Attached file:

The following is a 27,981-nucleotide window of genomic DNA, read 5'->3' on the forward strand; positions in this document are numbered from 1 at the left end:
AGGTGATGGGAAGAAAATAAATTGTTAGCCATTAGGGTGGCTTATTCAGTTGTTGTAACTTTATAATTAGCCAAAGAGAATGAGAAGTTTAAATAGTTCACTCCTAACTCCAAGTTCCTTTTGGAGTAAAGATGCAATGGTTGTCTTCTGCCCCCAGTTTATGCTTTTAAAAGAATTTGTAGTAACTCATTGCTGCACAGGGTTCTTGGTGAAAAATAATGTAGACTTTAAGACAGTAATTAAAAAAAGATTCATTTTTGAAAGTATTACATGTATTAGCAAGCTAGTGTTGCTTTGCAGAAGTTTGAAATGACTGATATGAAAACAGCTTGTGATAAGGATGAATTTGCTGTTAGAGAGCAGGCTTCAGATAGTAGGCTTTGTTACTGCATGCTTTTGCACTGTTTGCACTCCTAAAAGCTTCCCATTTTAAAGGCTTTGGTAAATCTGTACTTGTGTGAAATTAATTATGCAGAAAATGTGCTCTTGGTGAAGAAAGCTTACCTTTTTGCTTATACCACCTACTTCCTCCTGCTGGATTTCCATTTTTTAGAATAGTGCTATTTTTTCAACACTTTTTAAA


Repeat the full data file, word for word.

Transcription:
The following is a 27,981-nucleotide window of genomic DNA, read 5'->3' on the forward strand; positions in this document are numbered from 1 at the left end:
AGGTGATGGGAAGAAAATAAATTGTTAGCCATTAGGGTGGCTTATTCAGTTGTTGTAACTTTATAATTAGCCAAAGAGAATGAGAAGTTTAAATAGTTCACTCCTAACTCCAAGTTCCTTTTGGAGTAAAGATGCAATGGTTGTCTTCTGCCCCCAGTTTATGCTTTTAAAAGAATTTGTAGTAACTCATTGCTGCACAGGGTTCTTGGTGAAAAATAATGTAGACTTTAAGACAGTAATTAAAAAAAGATTCATTTTTGAAAGTATTACATGTATTAGCAAGCTAGTGTTGCTTTGCAGAAGTTTGAAATGACTGATATGAAAACAGCTTGTGATAAGGATGAATTTGCTGTTAGAGAGCAGGCTTCAGATAGTAGGCTTTGTTACTGCATGCTTTTGCACTGTTTGCACTCCTAAAAGCTTCCCATTTTAAAGGCTTTGGTAAATCTGTACTTGTGTGAAATTAATTATGCAGAAAATGTGCTCTTGGTGAAGAAAGCTTACCTTTTTGCTTATACCACCTACTTCCTCCTGCTGGATTTCCATTTTTTAGAATAGTGCTATTTTTTCAACACTTTTTAAA